Vedge's Seared French Beans with Caper Bagna Cauda

August 26, 2013
0 Ratings
Photo by Michael Spain-Smith
  • Serves 4-6
Author Notes

In preparing bagna cauda, a warm Italian oil dip with a paste of garlic and capers (and anchovies), you mash or puree the vegetables with more olive oil than they can hold until the oil separates and becomes boldly infused with the flavors of the vegetables. Our favorite experience with bagna cauda was in an unlikely place—Japan—where we were served a miso bagna cauda that inspired us to create this version. Try replacing the thin French green beans with asparagus or broccolini. —Rich Landau and Kate Jacoby

What You'll Need
  • 1/2 cup plus 2 tablespoons olive oil
  • 3 garlic cloves
  • 2 tablespoons capers, drained
  • 3 teaspoons freshly ground black pepper
  • 2 teaspoons salt
  • 1 teaspoon chopped fresh thyme
  • 1 pound green beans, preferably haricots verts, ends trimmed
  • 4 lemon wedges (optional)
  1. Combine ½ cup of the olive oil, the garlic, capers, 2 teaspoons of the pepper, 1 teaspoon of the salt, and the thyme in a food processor. Pulse until the mixture has a paste-like consistency. Set aside.
  2. Heat the remaining 2 tablespoons olive oil in a large skillet over high heat. When the oil begins to ripple, add the green beans, sprinkle with the remaining 1 teaspoon salt and 1 teaspoon pepper, and sear the beans until the skins get crinkly, 4 to 5 minutes. Turn the beans as little as possible to achieve a nice, even sear.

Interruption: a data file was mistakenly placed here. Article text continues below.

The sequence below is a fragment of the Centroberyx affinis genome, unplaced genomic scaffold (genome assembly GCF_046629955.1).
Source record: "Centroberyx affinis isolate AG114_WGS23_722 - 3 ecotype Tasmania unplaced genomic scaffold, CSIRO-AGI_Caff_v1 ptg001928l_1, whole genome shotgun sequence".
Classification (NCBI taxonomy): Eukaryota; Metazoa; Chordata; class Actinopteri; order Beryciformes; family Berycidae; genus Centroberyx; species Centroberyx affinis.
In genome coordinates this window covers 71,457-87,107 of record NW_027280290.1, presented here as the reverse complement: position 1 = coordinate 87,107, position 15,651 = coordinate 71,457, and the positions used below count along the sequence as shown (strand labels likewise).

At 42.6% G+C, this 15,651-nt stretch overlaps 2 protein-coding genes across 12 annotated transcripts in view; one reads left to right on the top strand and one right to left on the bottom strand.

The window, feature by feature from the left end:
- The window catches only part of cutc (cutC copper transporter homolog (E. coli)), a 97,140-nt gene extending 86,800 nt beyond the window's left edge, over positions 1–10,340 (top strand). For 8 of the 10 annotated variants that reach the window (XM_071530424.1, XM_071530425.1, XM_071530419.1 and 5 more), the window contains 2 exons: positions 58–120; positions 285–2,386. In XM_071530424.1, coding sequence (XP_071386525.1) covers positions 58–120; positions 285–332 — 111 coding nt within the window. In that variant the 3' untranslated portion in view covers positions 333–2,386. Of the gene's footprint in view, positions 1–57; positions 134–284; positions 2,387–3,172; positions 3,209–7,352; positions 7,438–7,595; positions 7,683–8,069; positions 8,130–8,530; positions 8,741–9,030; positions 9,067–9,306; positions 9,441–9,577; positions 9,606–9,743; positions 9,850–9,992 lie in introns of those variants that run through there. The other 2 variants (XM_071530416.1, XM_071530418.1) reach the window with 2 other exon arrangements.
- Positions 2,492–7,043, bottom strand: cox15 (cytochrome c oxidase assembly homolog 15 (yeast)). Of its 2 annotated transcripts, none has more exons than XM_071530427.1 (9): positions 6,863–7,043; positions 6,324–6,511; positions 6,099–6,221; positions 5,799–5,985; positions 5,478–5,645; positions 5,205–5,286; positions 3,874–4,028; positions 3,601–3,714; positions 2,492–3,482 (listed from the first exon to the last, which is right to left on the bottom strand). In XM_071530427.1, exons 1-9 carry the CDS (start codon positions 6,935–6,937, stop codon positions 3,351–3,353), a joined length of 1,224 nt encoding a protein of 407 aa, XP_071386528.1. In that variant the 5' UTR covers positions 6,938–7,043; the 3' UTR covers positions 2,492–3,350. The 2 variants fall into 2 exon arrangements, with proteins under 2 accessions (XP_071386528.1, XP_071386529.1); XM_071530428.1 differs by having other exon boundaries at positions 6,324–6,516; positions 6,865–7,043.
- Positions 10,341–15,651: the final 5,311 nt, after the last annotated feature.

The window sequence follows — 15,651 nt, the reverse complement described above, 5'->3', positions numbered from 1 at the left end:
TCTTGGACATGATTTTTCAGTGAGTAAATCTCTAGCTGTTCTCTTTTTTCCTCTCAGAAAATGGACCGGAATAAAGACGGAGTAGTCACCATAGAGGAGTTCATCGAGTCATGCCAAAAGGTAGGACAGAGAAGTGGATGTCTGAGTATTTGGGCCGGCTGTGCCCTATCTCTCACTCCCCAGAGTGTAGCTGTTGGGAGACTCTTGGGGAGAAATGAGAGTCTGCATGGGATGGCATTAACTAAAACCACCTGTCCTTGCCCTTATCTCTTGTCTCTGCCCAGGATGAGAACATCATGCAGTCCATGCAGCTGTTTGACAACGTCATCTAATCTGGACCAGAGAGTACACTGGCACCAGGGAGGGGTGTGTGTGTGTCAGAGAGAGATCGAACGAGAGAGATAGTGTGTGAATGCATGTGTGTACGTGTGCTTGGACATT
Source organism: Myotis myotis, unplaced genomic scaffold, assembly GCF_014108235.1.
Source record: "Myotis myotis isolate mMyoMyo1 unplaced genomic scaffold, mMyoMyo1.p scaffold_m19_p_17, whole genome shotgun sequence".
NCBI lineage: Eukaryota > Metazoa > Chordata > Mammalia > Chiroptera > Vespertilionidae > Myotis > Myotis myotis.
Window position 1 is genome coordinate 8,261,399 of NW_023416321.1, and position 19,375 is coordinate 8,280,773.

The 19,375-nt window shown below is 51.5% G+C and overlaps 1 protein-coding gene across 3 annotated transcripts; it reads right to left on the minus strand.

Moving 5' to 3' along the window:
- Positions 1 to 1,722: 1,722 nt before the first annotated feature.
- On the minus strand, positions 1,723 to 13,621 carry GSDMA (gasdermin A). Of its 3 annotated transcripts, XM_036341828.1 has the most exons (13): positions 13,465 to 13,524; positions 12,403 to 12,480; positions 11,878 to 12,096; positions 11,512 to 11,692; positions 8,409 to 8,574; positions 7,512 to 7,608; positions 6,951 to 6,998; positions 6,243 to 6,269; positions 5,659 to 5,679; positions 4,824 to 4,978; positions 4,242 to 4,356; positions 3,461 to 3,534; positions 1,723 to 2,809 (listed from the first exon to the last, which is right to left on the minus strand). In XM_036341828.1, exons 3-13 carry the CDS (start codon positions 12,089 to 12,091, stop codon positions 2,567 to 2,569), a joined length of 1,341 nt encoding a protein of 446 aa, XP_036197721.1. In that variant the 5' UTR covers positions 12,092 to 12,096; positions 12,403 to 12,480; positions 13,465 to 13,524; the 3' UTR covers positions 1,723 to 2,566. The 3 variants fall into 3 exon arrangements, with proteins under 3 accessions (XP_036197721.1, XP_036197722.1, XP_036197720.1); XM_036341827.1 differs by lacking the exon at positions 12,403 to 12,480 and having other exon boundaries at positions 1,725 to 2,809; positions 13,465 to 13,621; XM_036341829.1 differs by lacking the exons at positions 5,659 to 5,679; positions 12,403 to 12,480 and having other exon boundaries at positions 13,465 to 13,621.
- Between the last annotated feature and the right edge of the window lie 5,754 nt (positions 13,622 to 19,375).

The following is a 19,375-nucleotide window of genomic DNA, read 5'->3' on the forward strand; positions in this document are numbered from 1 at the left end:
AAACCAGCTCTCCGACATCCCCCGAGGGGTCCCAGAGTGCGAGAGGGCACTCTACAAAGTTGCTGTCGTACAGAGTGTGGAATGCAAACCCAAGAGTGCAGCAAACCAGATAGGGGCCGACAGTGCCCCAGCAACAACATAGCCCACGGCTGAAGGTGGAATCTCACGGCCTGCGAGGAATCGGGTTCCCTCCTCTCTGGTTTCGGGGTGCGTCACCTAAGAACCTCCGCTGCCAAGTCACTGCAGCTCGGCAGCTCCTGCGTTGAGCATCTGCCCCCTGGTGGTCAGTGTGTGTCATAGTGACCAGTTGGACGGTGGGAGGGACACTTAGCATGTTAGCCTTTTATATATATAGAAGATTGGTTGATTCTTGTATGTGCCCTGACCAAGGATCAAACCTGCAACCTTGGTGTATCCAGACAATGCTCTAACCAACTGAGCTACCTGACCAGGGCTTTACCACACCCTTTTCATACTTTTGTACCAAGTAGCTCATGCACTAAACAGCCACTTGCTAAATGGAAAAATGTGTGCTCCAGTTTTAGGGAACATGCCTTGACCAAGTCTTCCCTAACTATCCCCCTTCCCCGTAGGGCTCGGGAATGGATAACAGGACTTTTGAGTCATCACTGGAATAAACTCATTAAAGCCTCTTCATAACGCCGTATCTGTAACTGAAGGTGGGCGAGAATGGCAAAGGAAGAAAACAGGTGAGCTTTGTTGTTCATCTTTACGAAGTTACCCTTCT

3. Transfer the beans to a serving dish and spoon the bagna cauda on top. Garnish with the lemon wedges if desired.

See what other Food52ers are saying.

  • rapearson
  • Diana Pappas
    Diana Pappas
Husband-wife team Richard Landau and Kate Jacoby are the chefs/owners of Vedge and the newly opened V Street in Philadelphia. Chef Richard Landau has been at the forefront of the vegetarian dining scene since 1994, when he opened Horizons Café in Willow Grove. His mission has been to take the carnivore palate he grew up with and use it to translate vegetarian cuisine to a broader audience. During more than five years at Horizons off South Street in Philadelphia, he continued to push the envelope of meatless cuisine. In 2009, he was invited to serve the first-ever vegan dinner at the prestigious James Beard House in Manhattan. He is proud to have helped shape the culinary landscape in Philadelphia and is excited to further raise the bar for vegetable cuisine. Chef Kate Jacoby joined Landau in 2001 to throw her full support behind Horizons, the restaurant she had already grown to know and love as a customer. Her work on the line beside Landau helped hone her pastry skills and shaped her approach to desserts. As pastry chef, she strives to innovate vegan desserts and bring fresh ideas to rich, quality ingredients. And, as sommelier at Vedge, Kate includes the bar among her responsibilities. Her appreciation and enthusiasm for wine is evident in the lovingly selected wine list. Landau and Jacoby are both Philadelphia natives. They spend as much of their time as possible traveling the world to find natural beauty, inspiring cultures, and exciting new foods and drinks.

2 Reviews

rapearson September 13, 2013
This was quite good!
Diana P. September 5, 2013
This sounds delicious. The one time I've been to Vedge (can't wait to return) I had your haricot verts with smoked gazpacho which was, frankly, mind-blowing. I definitely trust any recipe of yours featuring haricot verts and will make this as soon as the garden supplies the beans. p.s. Searing the beans is such an interesting technique!